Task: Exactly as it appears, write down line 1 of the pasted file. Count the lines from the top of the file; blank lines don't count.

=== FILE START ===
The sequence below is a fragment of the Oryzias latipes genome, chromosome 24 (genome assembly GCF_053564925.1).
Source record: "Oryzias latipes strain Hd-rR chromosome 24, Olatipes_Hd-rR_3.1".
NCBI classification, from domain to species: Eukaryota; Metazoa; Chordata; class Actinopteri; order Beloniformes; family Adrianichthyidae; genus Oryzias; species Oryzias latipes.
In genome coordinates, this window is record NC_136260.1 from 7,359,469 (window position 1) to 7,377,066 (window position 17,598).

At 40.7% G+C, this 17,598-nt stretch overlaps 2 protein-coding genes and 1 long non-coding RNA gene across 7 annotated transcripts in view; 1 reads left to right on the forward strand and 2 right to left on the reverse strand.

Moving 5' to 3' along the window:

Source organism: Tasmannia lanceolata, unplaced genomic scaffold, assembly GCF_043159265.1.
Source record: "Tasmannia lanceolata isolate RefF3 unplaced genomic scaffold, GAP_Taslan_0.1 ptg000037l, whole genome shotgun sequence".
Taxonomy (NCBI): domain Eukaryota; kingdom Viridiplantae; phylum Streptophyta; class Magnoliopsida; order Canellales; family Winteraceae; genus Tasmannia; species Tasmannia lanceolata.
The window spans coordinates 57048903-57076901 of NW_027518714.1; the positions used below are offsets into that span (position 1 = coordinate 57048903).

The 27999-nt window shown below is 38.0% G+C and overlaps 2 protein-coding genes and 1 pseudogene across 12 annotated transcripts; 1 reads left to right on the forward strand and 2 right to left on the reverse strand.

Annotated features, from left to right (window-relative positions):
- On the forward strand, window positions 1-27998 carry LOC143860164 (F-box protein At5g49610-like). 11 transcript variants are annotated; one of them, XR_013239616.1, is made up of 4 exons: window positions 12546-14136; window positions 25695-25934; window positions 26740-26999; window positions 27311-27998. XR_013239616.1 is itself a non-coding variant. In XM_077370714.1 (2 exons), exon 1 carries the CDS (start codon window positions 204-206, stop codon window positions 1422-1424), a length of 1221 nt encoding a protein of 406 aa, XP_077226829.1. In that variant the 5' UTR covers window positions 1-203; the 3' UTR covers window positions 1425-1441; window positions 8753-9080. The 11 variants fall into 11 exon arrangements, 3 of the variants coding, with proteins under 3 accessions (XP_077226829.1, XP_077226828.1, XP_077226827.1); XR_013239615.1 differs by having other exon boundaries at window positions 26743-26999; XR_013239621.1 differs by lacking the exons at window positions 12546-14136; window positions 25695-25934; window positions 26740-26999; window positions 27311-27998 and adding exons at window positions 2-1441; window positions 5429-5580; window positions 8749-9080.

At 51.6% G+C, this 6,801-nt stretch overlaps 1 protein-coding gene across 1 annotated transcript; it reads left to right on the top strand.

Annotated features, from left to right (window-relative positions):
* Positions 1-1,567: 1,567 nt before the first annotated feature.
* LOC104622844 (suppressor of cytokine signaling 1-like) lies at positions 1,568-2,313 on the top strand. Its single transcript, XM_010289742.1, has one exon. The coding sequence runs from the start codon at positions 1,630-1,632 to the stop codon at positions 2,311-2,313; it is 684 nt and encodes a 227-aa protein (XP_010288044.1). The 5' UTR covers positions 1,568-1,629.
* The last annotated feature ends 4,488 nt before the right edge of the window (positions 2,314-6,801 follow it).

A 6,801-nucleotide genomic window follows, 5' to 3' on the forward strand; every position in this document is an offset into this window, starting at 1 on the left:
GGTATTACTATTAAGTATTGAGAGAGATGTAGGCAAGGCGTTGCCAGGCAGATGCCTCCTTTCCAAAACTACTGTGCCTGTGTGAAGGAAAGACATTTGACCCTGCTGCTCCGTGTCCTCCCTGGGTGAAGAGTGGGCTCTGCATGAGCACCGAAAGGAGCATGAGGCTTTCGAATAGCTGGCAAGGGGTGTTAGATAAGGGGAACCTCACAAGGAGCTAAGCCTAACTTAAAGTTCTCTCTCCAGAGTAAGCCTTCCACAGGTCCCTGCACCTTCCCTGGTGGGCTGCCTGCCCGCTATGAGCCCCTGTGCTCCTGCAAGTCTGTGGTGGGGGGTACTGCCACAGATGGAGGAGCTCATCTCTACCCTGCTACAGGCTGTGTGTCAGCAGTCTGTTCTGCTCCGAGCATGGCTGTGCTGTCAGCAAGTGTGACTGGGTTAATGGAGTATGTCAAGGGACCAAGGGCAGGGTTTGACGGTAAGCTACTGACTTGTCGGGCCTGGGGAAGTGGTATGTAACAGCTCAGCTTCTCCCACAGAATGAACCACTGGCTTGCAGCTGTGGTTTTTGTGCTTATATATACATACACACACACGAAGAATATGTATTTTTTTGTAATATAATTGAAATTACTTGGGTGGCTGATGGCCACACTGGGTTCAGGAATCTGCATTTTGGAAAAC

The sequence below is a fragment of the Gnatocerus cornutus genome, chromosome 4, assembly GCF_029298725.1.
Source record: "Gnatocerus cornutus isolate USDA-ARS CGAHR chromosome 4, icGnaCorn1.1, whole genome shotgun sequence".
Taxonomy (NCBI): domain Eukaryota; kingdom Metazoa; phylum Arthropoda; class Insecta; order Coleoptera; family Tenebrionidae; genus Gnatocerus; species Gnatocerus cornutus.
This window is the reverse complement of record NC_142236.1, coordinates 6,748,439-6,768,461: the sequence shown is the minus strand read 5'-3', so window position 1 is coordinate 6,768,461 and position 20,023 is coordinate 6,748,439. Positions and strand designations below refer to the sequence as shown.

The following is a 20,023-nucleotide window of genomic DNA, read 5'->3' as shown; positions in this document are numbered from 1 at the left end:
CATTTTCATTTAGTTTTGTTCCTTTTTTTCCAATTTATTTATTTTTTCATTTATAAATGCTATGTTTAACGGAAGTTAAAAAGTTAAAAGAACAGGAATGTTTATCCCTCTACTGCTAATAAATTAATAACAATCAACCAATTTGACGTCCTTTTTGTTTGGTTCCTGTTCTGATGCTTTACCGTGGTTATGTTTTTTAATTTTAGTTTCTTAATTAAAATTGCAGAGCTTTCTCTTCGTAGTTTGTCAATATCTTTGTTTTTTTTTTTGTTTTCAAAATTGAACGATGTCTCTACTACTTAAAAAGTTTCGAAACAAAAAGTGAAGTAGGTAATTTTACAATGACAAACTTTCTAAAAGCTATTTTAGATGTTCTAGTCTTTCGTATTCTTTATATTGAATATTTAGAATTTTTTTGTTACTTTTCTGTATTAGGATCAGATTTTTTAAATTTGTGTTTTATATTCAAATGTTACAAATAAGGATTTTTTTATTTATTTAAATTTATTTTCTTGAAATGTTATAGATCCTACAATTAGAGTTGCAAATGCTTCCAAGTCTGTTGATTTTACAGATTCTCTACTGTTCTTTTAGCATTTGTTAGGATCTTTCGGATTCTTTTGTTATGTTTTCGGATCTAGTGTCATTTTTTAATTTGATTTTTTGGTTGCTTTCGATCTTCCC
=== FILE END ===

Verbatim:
The sequence below is a fragment of the Oryzias latipes genome, chromosome 24 (genome assembly GCF_053564925.1).